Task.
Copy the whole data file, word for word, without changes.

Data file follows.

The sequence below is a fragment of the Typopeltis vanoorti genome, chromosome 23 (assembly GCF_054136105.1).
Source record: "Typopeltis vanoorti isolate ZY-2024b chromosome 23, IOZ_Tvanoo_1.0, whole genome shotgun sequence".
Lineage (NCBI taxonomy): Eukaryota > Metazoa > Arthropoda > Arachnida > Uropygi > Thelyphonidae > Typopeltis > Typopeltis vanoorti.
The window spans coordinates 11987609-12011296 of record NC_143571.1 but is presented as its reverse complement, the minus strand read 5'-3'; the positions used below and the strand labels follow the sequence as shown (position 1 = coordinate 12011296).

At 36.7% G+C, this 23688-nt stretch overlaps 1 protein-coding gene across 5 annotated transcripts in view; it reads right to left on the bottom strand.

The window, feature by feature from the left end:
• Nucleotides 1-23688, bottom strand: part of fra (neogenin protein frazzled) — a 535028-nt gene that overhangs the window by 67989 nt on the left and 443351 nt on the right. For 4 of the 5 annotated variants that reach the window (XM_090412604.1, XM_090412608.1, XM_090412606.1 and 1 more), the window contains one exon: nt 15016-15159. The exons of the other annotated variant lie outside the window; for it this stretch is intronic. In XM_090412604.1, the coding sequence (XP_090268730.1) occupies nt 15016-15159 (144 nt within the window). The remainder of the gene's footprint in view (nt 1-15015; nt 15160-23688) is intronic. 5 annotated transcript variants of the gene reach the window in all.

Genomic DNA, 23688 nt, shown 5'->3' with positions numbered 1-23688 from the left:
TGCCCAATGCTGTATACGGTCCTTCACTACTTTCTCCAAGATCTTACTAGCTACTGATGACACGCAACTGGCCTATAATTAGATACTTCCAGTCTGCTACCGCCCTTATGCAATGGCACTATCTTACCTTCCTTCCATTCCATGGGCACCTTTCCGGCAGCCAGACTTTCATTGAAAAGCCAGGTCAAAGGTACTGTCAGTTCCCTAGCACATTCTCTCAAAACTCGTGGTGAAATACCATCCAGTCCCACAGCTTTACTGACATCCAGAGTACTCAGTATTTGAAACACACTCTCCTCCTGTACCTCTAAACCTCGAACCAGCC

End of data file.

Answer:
The sequence below is a fragment of the Typopeltis vanoorti genome, chromosome 23 (assembly GCF_054136105.1).
Source record: "Typopeltis vanoorti isolate ZY-2024b chromosome 23, IOZ_Tvanoo_1.0, whole genome shotgun sequence".
Lineage (NCBI taxonomy): Eukaryota > Metazoa > Arthropoda > Arachnida > Uropygi > Thelyphonidae > Typopeltis > Typopeltis vanoorti.
The window spans coordinates 11987609-12011296 of record NC_143571.1 but is presented as its reverse complement, the minus strand read 5'-3'; the positions used below and the strand labels follow the sequence as shown (position 1 = coordinate 12011296).

At 36.7% G+C, this 23688-nt stretch overlaps 1 protein-coding gene across 5 annotated transcripts in view; it reads right to left on the bottom strand.

The window, feature by feature from the left end:
• Nucleotides 1-23688, bottom strand: part of fra (neogenin protein frazzled) — a 535028-nt gene that overhangs the window by 67989 nt on the left and 443351 nt on the right. For 4 of the 5 annotated variants that reach the window (XM_090412604.1, XM_090412608.1, XM_090412606.1 and 1 more), the window contains one exon: nt 15016-15159. The exons of the other annotated variant lie outside the window; for it this stretch is intronic. In XM_090412604.1, the coding sequence (XP_090268730.1) occupies nt 15016-15159 (144 nt within the window). The remainder of the gene's footprint in view (nt 1-15015; nt 15160-23688) is intronic. 5 annotated transcript variants of the gene reach the window in all.

Genomic DNA, 23688 nt, shown 5'->3' with positions numbered 1-23688 from the left:
TGCCCAATGCTGTATACGGTCCTTCACTACTTTCTCCAAGATCTTACTAGCTACTGATGACACGCAACTGGCCTATAATTAGATACTTCCAGTCTGCTACCGCCCTTATGCAATGGCACTATCTTACCTTCCTTCCATTCCATGGGCACCTTTCCGGCAGCCAGACTTTCATTGAAAAGCCAGGTCAAAGGTACTGTCAGTTCCCTAGCACATTCTCTCAAAACTCGTGGTGAAATACCATCCAGTCCCACAGCTTTACTGACATCCAGAGTACTCAGTATTTGAAACACACTCTCCTCCTGTACCTCTAAACCTCGAACCAGCC